Here’s a bit of trivia about me: My great-great-grandmother on my dad’s side was a full-blooded Mexicana. For whatever reason, this trace of Mexican blood manifested itself quite strongly in me – more so than in my other family members – and I credit my swarthy skin, thick black mane, and Pancho Villa-like mustache to this lineage.
To celebrate our family’s Mexican heritage, on Christmas Eve we would eat tamales, enchiladas, sopapillas, and pozole. Both my brother Larry and I eagerly devoured everything on the menu except for the pozole, which we despised. (For those of you who don’t know, pozole is a traditional Mexican maize stew that usually includes chilies and some sort of meat, like pork or cow tripe. I don’t know why we didn’t like it. I actually find the dish quite delicious nowadays).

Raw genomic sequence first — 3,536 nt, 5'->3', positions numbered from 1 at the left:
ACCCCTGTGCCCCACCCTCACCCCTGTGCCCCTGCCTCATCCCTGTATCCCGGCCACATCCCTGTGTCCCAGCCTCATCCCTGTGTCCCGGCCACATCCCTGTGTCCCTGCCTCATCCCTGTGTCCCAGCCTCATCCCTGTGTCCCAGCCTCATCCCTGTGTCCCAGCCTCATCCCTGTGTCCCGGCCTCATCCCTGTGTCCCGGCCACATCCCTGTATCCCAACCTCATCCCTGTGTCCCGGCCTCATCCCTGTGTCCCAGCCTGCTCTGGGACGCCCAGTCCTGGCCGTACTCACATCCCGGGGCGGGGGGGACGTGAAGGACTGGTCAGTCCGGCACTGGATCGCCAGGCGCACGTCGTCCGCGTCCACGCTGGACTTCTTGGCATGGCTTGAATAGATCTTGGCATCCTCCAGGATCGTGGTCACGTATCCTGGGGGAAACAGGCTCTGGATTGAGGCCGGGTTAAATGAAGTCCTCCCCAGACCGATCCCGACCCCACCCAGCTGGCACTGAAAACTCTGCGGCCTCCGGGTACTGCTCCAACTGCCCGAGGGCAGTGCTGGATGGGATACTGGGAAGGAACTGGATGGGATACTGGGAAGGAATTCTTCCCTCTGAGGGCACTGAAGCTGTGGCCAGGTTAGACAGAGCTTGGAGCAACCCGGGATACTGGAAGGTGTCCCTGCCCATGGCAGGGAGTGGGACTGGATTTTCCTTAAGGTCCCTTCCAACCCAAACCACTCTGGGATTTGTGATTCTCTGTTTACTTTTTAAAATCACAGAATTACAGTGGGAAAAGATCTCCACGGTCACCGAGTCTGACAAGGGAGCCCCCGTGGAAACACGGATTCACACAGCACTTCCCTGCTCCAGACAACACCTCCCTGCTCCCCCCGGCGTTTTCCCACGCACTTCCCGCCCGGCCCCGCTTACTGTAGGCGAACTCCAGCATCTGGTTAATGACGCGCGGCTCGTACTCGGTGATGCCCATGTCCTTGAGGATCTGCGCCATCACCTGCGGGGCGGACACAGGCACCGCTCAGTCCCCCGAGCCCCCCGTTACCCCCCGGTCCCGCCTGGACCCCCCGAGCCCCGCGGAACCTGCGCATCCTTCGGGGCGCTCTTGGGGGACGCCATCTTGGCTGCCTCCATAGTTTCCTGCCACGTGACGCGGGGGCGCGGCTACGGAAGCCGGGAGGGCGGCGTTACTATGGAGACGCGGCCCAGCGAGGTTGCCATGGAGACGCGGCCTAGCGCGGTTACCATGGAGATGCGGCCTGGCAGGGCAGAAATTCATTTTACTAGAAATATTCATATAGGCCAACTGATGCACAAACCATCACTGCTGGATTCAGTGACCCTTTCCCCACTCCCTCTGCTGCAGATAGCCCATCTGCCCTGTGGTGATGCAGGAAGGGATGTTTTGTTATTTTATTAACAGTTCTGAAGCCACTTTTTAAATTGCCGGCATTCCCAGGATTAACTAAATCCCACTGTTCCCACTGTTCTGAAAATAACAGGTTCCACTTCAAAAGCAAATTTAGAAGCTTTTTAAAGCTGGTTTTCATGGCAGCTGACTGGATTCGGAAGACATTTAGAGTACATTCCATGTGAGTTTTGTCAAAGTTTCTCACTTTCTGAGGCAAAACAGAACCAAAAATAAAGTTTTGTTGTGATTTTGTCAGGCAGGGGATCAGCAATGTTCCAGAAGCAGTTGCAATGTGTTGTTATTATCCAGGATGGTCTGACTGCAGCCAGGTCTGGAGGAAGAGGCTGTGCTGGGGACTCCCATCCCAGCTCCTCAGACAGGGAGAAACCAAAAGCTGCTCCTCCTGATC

Our bellyaching about pozole would begin in the morning, as soon as my mom started putting the ingredients in the crockpot. As the day progressed Larry would start to pretend/actually have dry heaves thinking about eating pozole that night. Larry and I even came up with a song to celebrate our hatred of the dish. (“Paaa-so-ley, paa-so-ley, leave meeee alooooney!” Inspired by Boney from Nickelodeon’s Weinerville)
When we sat down for Christmas Eve dinner, we were served our mandatory bowl of the dreaded gruel. The deal was we had to eat at least half of it or there would be some sort of consequence. I can’t remember what exactly – maybe that Santa would leave us a lump of coal in our stockings. My dad would gobble up the pozole and carry on about how it was so good and how eating it would put hair on your chest.